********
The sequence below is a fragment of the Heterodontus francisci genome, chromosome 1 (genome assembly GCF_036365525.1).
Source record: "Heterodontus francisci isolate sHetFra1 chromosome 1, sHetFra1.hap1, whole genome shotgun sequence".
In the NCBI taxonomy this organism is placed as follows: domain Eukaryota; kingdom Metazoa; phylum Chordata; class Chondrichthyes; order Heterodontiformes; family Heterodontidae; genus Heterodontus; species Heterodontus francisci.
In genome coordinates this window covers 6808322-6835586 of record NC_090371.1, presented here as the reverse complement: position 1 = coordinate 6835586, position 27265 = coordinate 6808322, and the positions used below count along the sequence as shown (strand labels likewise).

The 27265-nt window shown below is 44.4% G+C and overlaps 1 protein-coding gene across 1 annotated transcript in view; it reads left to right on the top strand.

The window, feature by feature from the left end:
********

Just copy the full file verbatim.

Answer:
The sequence below is a fragment of the Heterodontus francisci genome, chromosome 1 (genome assembly GCF_036365525.1).
Source record: "Heterodontus francisci isolate sHetFra1 chromosome 1, sHetFra1.hap1, whole genome shotgun sequence".
In the NCBI taxonomy this organism is placed as follows: domain Eukaryota; kingdom Metazoa; phylum Chordata; class Chondrichthyes; order Heterodontiformes; family Heterodontidae; genus Heterodontus; species Heterodontus francisci.
In genome coordinates this window covers 6808322-6835586 of record NC_090371.1, presented here as the reverse complement: position 1 = coordinate 6835586, position 27265 = coordinate 6808322, and the positions used below count along the sequence as shown (strand labels likewise).

The 27265-nt window shown below is 44.4% G+C and overlaps 1 protein-coding gene across 1 annotated transcript in view; it reads left to right on the top strand.

The window, feature by feature from the left end: